If all of your coupled friends seem to be splitting up lately, it might be time to give your own relationship a marriage checkup — studies show that divorce is contagious, and researchers have likened it to a virus spreading among groups of close-knit friends.
The occurrence of “divorce clustering” was discovered by a team of researchers who have been observing over 12,000 people in a New England town since 1948. They concluded that divorce has a ripple effect on a community — with people who have had a close friend divorce at the highest risk of a split themselves. The risk posed by other couples divorcing doesn’t stop there: “A person’s tendency to divorce depends not just on his friend’s divorce status, but also extends to his friend’s friend,” said Dr Rose McDermott of Brown University, one of the authors on the study.
Quite simply, if a close friend has undergone a recent divorce, you are 147 percent more likely to get divorced yourself. If a friend of a friend is getting divorced, your risk increases by 33 percent — though, luckily, no effect was observed on friends of friends of friends. However, it’s not just friends who jeopardize your marital status. Having a work colleague going through a divorce increases your risk by 55 per cent, compared to 22 per cent for a sibling.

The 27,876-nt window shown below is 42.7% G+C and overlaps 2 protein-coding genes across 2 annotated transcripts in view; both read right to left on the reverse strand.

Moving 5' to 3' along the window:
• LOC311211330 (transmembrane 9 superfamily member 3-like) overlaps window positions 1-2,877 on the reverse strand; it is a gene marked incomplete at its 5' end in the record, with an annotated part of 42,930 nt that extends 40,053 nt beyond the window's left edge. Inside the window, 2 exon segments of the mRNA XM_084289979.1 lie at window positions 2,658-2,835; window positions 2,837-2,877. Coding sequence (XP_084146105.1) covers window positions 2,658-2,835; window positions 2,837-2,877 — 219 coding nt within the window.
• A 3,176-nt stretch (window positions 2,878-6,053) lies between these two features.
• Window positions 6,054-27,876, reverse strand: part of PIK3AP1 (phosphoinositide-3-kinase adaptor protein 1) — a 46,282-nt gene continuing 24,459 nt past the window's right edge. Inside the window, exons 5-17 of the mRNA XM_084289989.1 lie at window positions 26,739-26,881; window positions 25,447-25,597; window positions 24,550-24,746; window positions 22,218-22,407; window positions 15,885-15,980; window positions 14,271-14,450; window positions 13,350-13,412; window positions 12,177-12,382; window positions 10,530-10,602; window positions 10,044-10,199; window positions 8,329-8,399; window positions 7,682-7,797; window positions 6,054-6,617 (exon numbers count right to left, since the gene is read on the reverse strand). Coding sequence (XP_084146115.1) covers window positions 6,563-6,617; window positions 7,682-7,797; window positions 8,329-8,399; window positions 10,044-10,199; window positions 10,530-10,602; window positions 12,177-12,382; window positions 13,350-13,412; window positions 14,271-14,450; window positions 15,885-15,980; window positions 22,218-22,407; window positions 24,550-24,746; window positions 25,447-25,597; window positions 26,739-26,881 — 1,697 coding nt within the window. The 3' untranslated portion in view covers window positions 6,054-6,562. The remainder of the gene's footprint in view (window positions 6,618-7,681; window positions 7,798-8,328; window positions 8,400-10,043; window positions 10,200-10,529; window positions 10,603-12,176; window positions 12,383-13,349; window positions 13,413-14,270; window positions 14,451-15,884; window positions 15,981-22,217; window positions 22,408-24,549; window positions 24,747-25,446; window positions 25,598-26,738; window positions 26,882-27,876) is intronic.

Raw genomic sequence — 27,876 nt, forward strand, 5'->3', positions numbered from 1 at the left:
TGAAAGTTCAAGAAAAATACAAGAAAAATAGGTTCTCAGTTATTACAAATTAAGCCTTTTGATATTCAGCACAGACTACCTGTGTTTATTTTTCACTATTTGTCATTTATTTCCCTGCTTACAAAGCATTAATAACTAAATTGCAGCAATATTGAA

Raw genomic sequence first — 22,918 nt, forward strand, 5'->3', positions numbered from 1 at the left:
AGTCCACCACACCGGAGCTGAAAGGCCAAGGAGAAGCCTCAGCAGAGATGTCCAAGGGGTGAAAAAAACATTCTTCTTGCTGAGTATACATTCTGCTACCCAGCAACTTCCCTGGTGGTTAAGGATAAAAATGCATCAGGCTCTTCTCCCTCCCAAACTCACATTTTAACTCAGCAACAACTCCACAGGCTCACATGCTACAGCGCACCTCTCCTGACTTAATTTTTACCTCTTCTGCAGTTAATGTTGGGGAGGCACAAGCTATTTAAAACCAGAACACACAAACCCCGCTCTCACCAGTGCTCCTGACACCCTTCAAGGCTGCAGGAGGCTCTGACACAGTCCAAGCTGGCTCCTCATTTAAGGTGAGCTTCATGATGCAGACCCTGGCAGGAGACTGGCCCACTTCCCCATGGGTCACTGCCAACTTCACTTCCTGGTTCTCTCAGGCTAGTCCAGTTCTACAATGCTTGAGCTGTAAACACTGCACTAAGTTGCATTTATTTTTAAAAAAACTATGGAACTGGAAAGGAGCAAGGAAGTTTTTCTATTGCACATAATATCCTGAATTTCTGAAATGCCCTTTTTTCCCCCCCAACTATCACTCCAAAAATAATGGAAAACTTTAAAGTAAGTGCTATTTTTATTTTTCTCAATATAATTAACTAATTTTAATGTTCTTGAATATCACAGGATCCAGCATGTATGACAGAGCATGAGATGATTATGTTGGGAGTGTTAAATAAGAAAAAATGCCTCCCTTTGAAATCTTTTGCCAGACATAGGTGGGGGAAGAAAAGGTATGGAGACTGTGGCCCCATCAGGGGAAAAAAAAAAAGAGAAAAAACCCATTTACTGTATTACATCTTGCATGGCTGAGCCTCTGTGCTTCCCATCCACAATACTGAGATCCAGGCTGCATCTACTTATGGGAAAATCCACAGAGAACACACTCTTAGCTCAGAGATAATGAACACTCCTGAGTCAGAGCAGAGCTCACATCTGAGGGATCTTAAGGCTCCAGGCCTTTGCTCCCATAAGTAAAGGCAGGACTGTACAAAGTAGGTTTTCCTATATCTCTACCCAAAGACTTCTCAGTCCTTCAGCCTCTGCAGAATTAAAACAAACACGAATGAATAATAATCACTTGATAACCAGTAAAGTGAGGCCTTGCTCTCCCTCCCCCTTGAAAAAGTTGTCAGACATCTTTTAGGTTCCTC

How does another person’s divorce create cracks in your own marriage? Experts can only speculate, but it’s thought that seeing another couple’s marital difficulties and problems highlighted seems to make your own problems much more obvious. Knowing a divorced person also helps reduce the negative stigma associated with splitting up — a sort of “If that person can survive it, maybe I can too” effect.
James Fowler, another researcher on the study, agrees that the behaviour of your friends can have an enormous impact on your own relationship behavior. When your friends split up, “you might think differently about whether or not divorce is one of the options that you can use in order to affect your own happiness,” Fowler told ABC News. “These divorces … tend to rupture people’s social networks, and so there is a cost,” he added.
We’re not saying you should drop your divorced friends like a hot potato — as Psychology Today points out, the issue is far more complicated than simple social influence. Still, it’s a good reminder to work daily on having a happy marriage, especially if your circle of close friends each have a relationship history that could rival Larry King’s.
I believe this to be true because when some fail they like to push off their newly gained morals or values off onto others in order to justify their own actions. (Even if they really don’t believe the crock they feed the friend and wish their own relationship was as successful as the friends’) Also, I feel they want someone to help them wallow in their own misery. That “misery loves company” scenario.. Even a fear of being single ALONE so they need to find reason to take others down with them. To romanticize singlehood even though they wished they had a solid relationship.